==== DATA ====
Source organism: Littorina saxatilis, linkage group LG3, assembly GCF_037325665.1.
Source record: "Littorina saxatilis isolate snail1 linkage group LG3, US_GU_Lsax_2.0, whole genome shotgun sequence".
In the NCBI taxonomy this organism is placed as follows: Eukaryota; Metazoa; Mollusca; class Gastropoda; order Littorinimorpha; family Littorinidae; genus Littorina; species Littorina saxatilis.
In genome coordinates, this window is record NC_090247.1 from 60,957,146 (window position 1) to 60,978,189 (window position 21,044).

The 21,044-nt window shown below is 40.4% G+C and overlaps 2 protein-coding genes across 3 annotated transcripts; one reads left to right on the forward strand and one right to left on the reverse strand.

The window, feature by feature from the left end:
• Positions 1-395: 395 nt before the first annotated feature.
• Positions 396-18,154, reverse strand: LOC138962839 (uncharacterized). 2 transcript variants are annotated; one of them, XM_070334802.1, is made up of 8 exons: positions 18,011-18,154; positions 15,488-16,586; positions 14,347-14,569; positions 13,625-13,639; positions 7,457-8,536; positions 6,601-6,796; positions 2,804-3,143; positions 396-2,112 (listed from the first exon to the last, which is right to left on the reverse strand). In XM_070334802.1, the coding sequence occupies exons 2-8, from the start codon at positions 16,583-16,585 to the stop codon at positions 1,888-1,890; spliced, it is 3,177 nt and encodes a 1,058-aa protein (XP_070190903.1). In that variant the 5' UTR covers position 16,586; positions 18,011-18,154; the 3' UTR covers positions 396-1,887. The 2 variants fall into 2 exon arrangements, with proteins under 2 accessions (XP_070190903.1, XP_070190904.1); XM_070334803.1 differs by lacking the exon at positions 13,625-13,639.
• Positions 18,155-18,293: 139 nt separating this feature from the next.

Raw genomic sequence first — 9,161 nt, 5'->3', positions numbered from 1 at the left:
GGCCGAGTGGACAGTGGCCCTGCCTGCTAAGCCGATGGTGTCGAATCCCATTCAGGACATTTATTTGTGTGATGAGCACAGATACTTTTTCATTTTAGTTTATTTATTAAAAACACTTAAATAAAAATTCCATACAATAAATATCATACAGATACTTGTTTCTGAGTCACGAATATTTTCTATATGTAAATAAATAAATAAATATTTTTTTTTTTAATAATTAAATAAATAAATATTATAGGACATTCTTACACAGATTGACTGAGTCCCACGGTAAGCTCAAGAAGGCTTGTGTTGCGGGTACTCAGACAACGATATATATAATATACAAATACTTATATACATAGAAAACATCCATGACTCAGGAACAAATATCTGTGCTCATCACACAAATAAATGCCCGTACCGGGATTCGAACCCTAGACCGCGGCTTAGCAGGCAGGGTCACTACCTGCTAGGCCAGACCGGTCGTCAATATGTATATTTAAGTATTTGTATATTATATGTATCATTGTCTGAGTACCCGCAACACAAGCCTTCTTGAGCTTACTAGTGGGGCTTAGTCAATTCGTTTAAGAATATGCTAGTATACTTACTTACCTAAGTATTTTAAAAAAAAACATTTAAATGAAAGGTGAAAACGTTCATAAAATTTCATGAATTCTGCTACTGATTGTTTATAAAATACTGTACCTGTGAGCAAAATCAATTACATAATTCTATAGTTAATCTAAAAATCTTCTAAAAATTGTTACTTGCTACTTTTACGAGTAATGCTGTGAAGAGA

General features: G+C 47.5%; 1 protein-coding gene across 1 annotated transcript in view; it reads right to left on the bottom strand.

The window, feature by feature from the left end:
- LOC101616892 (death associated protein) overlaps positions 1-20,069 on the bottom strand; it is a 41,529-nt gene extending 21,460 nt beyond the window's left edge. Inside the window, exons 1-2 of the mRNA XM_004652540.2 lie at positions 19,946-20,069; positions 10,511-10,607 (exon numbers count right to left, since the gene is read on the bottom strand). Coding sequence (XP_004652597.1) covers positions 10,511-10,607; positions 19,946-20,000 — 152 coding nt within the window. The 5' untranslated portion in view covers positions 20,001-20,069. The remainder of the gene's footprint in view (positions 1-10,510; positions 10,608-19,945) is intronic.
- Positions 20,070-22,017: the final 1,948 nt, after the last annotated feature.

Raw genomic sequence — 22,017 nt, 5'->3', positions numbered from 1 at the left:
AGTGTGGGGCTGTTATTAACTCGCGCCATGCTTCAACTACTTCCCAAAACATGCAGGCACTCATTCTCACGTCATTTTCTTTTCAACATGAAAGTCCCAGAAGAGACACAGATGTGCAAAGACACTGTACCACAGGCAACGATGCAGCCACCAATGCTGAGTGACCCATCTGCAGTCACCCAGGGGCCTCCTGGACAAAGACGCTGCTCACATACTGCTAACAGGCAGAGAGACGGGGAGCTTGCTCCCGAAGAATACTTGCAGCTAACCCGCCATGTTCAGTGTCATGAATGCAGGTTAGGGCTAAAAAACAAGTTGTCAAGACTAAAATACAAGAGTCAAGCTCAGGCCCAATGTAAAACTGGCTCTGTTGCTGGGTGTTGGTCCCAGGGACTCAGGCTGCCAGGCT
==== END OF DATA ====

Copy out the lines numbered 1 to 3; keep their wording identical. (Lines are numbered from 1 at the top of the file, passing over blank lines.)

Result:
Source organism: Littorina saxatilis, linkage group LG3, assembly GCF_037325665.1.
Source record: "Littorina saxatilis isolate snail1 linkage group LG3, US_GU_Lsax_2.0, whole genome shotgun sequence".
In the NCBI taxonomy this organism is placed as follows: Eukaryota; Metazoa; Mollusca; class Gastropoda; order Littorinimorpha; family Littorinidae; genus Littorina; species Littorina saxatilis.